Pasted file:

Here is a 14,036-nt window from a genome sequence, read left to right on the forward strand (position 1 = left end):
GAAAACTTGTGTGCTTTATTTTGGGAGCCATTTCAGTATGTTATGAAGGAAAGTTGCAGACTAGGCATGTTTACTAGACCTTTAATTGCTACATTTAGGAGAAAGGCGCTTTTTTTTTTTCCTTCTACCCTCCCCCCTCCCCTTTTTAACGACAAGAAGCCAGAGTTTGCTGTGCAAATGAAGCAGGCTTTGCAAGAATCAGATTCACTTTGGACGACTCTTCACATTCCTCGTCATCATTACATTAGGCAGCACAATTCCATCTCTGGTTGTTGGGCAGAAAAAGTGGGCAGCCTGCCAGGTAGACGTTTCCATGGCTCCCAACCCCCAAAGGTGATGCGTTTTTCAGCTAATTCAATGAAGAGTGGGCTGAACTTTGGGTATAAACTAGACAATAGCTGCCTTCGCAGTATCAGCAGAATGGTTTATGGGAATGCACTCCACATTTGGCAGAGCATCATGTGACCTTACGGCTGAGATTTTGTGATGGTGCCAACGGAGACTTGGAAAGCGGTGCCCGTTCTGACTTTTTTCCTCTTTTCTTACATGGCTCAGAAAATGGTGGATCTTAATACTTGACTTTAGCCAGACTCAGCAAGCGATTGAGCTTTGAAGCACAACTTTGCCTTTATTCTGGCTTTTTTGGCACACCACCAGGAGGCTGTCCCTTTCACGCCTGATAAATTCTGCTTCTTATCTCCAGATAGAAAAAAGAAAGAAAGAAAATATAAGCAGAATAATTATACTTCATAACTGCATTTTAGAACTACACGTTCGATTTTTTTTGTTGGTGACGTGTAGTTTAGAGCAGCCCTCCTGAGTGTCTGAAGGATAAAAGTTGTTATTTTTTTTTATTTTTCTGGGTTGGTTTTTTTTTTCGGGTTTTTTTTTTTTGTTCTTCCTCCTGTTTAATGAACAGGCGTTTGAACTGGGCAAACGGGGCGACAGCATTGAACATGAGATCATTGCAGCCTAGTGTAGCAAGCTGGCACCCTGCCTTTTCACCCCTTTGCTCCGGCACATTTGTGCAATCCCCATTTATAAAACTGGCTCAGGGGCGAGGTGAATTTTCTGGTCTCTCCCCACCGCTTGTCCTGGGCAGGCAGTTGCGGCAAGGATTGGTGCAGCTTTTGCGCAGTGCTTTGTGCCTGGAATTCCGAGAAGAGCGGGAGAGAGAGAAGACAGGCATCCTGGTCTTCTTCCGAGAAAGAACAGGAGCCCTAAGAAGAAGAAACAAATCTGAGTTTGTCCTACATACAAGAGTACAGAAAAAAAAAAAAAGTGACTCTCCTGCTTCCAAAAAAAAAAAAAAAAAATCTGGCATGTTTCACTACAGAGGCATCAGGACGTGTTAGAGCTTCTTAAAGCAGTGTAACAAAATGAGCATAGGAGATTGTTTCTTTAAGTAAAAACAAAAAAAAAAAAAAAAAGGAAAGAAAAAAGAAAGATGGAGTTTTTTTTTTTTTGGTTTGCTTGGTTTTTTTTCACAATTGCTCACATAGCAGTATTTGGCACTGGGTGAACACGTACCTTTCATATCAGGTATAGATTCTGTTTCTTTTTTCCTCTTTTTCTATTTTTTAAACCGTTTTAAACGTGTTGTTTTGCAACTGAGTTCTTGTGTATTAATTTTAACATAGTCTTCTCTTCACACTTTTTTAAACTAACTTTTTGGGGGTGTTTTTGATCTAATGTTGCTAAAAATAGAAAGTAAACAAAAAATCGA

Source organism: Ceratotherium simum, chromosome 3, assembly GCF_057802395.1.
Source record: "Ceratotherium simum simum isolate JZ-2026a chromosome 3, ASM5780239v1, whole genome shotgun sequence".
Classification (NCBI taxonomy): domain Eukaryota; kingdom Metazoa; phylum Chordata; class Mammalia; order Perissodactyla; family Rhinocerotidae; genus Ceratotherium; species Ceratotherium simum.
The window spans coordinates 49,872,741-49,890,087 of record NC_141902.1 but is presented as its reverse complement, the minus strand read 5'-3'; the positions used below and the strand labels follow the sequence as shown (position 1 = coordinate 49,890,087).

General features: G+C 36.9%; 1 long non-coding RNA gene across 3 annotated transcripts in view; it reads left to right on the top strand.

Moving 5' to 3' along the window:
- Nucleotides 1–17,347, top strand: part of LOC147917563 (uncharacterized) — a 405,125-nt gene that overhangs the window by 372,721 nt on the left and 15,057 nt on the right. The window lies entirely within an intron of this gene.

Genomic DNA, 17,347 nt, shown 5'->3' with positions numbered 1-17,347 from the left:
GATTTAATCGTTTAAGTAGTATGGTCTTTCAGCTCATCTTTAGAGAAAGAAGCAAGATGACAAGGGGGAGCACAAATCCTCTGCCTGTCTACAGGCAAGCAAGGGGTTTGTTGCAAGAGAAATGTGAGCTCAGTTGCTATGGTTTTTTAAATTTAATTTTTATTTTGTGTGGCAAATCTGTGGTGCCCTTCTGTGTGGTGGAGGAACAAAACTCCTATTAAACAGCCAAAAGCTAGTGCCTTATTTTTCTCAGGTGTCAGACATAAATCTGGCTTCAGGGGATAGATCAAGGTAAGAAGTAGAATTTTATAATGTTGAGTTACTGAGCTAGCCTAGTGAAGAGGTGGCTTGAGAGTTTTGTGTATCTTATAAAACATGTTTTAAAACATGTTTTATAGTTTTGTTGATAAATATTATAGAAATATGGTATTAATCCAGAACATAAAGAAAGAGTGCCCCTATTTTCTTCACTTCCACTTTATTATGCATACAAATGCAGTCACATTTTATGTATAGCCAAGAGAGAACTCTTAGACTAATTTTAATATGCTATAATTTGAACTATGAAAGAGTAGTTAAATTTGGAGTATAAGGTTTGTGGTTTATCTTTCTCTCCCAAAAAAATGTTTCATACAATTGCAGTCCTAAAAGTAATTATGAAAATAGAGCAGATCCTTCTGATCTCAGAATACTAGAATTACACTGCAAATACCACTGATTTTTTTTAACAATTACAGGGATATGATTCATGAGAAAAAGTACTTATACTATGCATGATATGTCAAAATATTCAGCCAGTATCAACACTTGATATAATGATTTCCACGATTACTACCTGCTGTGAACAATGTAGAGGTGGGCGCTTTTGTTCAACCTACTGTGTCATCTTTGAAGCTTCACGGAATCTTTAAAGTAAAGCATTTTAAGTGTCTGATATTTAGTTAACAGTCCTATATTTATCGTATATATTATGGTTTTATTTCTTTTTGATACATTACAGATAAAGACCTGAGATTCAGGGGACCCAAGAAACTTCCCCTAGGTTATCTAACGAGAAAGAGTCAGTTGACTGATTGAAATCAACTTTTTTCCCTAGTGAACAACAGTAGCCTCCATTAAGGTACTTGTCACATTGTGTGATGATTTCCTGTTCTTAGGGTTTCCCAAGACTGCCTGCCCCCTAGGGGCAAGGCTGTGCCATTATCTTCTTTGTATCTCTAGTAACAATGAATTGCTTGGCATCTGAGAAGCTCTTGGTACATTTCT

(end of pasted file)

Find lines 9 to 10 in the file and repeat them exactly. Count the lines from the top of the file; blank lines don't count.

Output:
- Nucleotides 1–17,347, top strand: part of LOC147917563 (uncharacterized) — a 405,125-nt gene that overhangs the window by 372,721 nt on the left and 15,057 nt on the right. The window lies entirely within an intron of this gene.

Genomic DNA, 17,347 nt, shown 5'->3' with positions numbered 1-17,347 from the left: